The plant is associated with Mercury which links it to communication, and also wealth and commerce. Fenugreek is therefore useful when crafting spells to do with business, jobs and joint ventures.

In Judaism, fenugreek is eaten during Rosh Hashana and is associated with increase. This is more about increasing our own talents and skills rather than the increase of wealth, but they can be closely linked depending on how you look at it.

Fenugreek is known as a ‘lucky legume’, as it is a member of the bean family and provides protection and attracts luck.

 

Home and Hearth

Scatter fenugreek seeds around the threshold to your home to ensure any who enter can only speak the truth.

Carry a pouch of fenugreek seeds in your pocket when attending an interview or important meeting to ensure you speak your mind. Just be sure you have nothing to hide, as you may be compelled to be honest about things you didn’t want to reveal!

Steep Fenugreek seeds in boiling water then add this water to whatever you use to clean your house with. This will attract material wealth into your home.

Combine fenugreek with alfalfa to craft oil or powder which will attract money. Just be on the look out for mischief, as Mercury is known to play pranks and cause messages to be mixed or muddled.

 

I Never Knew…

In ancient Egypt, a paste made of fenugreek seeds was used in the embalming process of dead bodies.

 

Image credit: Fenugreek from the Vienna Dioscurides, public domain; Freshly Sprouted Qasuri Methi by Miansari66; Junge Pflanzen des Bockshornklees by Yak

***

About the Author:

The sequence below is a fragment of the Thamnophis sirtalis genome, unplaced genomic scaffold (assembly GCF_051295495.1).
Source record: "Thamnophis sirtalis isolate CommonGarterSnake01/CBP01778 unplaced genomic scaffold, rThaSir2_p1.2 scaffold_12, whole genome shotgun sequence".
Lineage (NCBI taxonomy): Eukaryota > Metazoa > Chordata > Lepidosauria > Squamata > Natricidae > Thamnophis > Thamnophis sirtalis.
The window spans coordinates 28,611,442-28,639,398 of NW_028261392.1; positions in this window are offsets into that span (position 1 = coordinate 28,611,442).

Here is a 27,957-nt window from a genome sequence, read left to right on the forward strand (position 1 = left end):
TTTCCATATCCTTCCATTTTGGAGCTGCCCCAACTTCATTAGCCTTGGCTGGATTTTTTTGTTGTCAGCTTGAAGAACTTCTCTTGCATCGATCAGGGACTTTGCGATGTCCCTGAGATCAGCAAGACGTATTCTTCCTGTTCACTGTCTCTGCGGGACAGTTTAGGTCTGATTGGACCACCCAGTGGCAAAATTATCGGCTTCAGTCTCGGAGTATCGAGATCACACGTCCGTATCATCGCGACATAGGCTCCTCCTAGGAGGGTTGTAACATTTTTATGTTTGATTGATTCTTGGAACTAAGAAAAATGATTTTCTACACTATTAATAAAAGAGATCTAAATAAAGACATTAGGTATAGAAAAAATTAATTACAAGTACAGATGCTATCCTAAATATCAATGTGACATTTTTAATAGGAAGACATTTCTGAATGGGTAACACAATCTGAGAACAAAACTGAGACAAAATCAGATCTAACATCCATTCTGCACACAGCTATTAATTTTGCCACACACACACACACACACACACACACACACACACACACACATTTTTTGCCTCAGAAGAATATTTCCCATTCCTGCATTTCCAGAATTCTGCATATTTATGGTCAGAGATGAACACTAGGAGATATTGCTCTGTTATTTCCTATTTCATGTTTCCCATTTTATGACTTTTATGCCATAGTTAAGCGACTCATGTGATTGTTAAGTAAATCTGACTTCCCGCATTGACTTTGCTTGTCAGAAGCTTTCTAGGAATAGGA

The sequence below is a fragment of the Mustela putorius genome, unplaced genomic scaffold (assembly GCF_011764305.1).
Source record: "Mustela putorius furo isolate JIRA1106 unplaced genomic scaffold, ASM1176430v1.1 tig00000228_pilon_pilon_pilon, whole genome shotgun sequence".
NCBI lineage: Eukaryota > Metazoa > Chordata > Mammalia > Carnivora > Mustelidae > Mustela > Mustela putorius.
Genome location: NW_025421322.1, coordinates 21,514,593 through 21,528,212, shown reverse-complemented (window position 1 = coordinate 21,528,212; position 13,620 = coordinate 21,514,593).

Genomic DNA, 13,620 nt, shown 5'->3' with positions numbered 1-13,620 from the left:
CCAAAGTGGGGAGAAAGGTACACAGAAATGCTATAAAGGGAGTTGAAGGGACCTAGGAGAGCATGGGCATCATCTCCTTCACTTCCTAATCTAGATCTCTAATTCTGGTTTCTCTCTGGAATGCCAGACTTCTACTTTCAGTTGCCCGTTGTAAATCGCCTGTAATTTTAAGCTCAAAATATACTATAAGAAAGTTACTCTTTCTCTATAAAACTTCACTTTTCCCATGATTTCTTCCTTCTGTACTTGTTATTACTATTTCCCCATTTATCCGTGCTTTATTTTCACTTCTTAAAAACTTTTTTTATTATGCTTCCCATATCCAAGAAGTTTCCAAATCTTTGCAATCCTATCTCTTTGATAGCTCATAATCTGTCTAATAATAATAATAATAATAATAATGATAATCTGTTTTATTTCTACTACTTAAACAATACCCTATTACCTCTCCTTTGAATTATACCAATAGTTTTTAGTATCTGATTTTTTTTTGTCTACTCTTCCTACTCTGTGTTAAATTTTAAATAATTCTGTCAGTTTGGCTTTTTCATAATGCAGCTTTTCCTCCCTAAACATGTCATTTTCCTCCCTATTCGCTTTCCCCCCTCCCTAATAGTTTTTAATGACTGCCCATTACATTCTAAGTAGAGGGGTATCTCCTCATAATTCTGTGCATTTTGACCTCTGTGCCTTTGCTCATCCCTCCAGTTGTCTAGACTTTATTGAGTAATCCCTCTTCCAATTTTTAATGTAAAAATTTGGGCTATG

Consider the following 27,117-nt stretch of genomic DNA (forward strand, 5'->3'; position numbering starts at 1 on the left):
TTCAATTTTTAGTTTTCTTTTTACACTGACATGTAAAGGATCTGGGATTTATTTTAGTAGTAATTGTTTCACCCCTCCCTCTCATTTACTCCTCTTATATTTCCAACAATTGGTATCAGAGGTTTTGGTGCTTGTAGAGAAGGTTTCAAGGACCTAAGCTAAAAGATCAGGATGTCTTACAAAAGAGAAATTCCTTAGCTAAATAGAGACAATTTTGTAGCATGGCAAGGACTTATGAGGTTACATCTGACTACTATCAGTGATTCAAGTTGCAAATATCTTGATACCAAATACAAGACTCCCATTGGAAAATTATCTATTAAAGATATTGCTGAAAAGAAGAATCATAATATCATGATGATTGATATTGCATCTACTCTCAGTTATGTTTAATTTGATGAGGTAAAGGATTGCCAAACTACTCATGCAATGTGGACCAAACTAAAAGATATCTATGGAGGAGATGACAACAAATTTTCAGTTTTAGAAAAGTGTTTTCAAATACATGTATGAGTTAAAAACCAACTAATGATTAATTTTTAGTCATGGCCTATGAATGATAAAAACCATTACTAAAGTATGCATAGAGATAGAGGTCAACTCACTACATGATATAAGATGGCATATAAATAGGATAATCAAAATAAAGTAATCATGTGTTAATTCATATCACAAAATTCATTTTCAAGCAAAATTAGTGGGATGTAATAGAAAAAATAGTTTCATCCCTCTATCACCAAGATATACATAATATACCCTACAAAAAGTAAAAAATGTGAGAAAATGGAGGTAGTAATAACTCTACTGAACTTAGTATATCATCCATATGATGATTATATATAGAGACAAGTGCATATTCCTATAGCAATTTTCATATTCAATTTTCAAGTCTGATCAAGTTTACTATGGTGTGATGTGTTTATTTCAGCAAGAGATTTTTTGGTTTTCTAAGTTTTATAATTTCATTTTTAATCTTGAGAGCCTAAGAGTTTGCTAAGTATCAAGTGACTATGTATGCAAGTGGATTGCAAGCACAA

Mabh Savage is a Pagan author, poet and musician, as well as a freelance journalist.

She is the author of A Modern Celt: Seeking the Ancestors and Pagan Portals – Celtic Witchcraft: Modern Witchcraft Meets Celtic Ways.

A Modern Celt: Seeking the Ancestors on Amazon

Pagan Portals – Celtic Witchcraft: Modern Witchcraft Meets Celtic Ways on Amazon

Notes from the Apothecary

October, 2018

Notes from the Apothecary: Mandrake

As we approach Samhain, I like to examine an herb or plant that has particular links to the season. Last year I explored the magic of the pumpkin, an obvious choice for the Halloween season. This year I wanted to dive deeper into folklore and magic, and the mandrake has been my mystical plant of choice.

Immortalised by J. K. Rowling in the Harry Potter series as the shrieking stars of herbology, the image of the human-like root screaming actually goes back to at least the 12th century. A medieval manuscript describes how the plant ‘shines at night like a lamp’ and that iron must be used to circle the plant to prevent it escaping, although the iron should never touch the plant. Other texts note that a dog must be used to pull the root up which, let me tell you, does not end well for the dog. Surrounded by magic, mystery, myth and superstition, this plant has a rich tradition of medicinal use and is a popular tool of modern witches and magical practitioners.

The Kitchen Garden